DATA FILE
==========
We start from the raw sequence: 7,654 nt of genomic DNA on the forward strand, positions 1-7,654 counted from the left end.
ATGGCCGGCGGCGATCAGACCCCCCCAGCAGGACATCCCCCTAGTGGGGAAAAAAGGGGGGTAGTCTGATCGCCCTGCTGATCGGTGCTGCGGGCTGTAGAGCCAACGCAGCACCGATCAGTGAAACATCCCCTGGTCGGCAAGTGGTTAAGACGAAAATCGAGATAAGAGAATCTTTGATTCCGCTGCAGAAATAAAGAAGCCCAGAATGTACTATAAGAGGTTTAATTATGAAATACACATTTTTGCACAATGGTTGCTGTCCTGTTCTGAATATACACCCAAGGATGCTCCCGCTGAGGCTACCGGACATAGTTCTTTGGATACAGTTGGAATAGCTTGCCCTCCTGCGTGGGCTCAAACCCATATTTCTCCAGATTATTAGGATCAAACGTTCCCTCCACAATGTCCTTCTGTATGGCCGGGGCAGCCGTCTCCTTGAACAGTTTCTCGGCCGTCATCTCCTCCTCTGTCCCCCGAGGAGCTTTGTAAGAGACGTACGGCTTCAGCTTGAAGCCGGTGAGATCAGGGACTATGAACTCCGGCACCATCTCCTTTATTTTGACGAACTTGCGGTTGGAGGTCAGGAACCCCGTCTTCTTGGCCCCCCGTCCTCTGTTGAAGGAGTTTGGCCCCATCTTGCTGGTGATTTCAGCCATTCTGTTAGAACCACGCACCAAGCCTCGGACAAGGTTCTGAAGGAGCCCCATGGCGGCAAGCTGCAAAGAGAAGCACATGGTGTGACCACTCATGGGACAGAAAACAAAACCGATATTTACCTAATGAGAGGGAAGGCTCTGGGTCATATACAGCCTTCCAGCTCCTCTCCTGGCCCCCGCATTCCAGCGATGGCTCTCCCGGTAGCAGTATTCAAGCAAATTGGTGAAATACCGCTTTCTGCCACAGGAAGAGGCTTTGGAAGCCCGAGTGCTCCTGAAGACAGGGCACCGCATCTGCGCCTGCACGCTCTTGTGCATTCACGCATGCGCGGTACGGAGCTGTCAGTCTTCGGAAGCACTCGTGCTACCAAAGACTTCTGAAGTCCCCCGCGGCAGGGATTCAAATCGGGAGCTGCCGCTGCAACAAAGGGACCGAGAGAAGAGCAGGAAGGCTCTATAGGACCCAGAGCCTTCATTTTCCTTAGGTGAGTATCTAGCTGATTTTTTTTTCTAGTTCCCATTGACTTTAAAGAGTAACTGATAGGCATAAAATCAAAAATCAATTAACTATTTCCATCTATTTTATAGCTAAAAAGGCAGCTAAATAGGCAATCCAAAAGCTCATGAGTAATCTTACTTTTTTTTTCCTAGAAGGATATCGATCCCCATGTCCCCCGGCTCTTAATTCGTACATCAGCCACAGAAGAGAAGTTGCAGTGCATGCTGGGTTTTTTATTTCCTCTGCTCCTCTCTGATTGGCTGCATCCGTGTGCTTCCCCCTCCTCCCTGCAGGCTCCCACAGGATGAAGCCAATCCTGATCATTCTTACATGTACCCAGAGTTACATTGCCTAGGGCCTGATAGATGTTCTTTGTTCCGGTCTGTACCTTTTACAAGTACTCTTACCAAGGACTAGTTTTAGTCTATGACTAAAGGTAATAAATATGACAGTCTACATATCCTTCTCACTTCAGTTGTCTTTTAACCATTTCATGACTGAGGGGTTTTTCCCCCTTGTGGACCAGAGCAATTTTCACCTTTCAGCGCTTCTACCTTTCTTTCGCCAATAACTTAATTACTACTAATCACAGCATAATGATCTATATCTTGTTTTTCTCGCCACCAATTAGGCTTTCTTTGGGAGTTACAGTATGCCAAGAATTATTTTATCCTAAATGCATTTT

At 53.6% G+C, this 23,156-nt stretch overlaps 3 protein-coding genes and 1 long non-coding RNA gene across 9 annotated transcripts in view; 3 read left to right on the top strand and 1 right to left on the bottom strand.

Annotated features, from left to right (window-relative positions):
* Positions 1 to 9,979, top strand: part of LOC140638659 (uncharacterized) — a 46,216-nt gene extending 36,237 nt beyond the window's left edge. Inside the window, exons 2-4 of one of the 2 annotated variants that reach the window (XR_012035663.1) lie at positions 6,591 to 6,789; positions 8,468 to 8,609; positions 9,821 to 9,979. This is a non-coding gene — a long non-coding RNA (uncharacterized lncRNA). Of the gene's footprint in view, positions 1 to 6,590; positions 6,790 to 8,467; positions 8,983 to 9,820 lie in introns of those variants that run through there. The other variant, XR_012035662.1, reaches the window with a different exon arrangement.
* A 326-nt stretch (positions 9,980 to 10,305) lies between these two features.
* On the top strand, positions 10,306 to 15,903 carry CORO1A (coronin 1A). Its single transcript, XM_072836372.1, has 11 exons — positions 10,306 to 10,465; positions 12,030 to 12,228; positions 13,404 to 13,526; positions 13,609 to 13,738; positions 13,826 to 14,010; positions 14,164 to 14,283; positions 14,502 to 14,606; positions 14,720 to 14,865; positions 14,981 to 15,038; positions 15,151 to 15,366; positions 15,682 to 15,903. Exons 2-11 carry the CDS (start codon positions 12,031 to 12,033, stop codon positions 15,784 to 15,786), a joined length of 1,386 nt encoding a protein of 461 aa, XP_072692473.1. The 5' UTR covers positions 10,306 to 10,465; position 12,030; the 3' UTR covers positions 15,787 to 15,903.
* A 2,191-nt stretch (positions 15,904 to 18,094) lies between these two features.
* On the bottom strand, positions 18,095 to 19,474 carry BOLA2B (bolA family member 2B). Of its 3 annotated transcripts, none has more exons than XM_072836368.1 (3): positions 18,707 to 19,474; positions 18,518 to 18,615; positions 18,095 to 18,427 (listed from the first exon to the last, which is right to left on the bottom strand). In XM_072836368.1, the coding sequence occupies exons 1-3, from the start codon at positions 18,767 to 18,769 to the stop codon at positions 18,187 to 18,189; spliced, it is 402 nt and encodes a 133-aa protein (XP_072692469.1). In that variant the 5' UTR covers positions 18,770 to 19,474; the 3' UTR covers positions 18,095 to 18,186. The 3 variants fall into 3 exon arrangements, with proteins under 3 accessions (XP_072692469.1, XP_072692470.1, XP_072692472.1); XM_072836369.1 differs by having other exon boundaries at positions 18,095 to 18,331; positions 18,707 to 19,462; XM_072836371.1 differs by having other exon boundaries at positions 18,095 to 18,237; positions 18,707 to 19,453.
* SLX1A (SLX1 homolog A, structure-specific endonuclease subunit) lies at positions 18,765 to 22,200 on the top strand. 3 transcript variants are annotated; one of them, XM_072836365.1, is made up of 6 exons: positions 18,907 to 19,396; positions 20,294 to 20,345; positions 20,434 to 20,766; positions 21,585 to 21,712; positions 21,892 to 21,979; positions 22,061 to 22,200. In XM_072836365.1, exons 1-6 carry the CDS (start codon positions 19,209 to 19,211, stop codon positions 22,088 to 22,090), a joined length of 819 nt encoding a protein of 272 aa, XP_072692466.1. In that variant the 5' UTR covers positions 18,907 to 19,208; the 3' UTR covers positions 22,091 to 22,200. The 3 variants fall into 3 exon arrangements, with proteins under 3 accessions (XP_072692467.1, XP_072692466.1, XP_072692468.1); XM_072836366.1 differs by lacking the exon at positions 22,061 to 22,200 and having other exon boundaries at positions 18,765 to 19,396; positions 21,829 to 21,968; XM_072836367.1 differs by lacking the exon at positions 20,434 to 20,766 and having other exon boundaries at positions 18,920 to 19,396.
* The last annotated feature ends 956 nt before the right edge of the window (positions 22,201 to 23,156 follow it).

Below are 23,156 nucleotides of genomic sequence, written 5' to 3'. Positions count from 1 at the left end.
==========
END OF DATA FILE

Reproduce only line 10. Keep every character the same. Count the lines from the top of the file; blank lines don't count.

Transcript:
* SLX1A (SLX1 homolog A, structure-specific endonuclease subunit) lies at positions 18,765 to 22,200 on the top strand. 3 transcript variants are annotated; one of them, XM_072836365.1, is made up of 6 exons: positions 18,907 to 19,396; positions 20,294 to 20,345; positions 20,434 to 20,766; positions 21,585 to 21,712; positions 21,892 to 21,979; positions 22,061 to 22,200. In XM_072836365.1, exons 1-6 carry the CDS (start codon positions 19,209 to 19,211, stop codon positions 22,088 to 22,090), a joined length of 819 nt encoding a protein of 272 aa, XP_072692466.1. In that variant the 5' UTR covers positions 18,907 to 19,208; the 3' UTR covers positions 22,091 to 22,200. The 3 variants fall into 3 exon arrangements, with proteins under 3 accessions (XP_072692467.1, XP_072692466.1, XP_072692468.1); XM_072836366.1 differs by lacking the exon at positions 22,061 to 22,200 and having other exon boundaries at positions 18,765 to 19,396; positions 21,829 to 21,968; XM_072836367.1 differs by lacking the exon at positions 20,434 to 20,766 and having other exon boundaries at positions 18,920 to 19,396.